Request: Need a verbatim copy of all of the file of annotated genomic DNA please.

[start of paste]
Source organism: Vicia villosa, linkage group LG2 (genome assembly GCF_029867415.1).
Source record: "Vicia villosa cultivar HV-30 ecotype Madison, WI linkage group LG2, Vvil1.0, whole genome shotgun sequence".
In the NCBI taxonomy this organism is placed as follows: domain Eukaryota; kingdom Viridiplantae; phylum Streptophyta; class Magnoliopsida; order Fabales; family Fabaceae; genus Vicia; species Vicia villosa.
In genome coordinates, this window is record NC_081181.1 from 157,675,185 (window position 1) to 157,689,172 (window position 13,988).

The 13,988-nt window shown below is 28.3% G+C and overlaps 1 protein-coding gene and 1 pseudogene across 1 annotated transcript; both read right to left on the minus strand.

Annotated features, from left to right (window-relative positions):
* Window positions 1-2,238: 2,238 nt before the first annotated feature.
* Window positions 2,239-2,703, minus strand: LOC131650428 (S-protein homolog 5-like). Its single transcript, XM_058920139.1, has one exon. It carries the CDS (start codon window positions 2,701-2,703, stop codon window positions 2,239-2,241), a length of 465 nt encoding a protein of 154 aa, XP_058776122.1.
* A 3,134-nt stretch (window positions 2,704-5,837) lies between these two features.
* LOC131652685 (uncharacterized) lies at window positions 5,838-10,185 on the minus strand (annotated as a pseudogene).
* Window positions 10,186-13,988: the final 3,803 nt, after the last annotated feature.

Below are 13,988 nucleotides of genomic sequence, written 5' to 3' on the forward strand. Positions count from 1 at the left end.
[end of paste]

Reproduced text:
Source organism: Vicia villosa, linkage group LG2 (genome assembly GCF_029867415.1).
Source record: "Vicia villosa cultivar HV-30 ecotype Madison, WI linkage group LG2, Vvil1.0, whole genome shotgun sequence".
In the NCBI taxonomy this organism is placed as follows: domain Eukaryota; kingdom Viridiplantae; phylum Streptophyta; class Magnoliopsida; order Fabales; family Fabaceae; genus Vicia; species Vicia villosa.
In genome coordinates, this window is record NC_081181.1 from 157,675,185 (window position 1) to 157,689,172 (window position 13,988).

The 13,988-nt window shown below is 28.3% G+C and overlaps 1 protein-coding gene and 1 pseudogene across 1 annotated transcript; both read right to left on the minus strand.

Annotated features, from left to right (window-relative positions):
* Window positions 1-2,238: 2,238 nt before the first annotated feature.
* Window positions 2,239-2,703, minus strand: LOC131650428 (S-protein homolog 5-like). Its single transcript, XM_058920139.1, has one exon. It carries the CDS (start codon window positions 2,701-2,703, stop codon window positions 2,239-2,241), a length of 465 nt encoding a protein of 154 aa, XP_058776122.1.
* A 3,134-nt stretch (window positions 2,704-5,837) lies between these two features.
* LOC131652685 (uncharacterized) lies at window positions 5,838-10,185 on the minus strand (annotated as a pseudogene).
* Window positions 10,186-13,988: the final 3,803 nt, after the last annotated feature.

Below are 13,988 nucleotides of genomic sequence, written 5' to 3' on the forward strand. Positions count from 1 at the left end.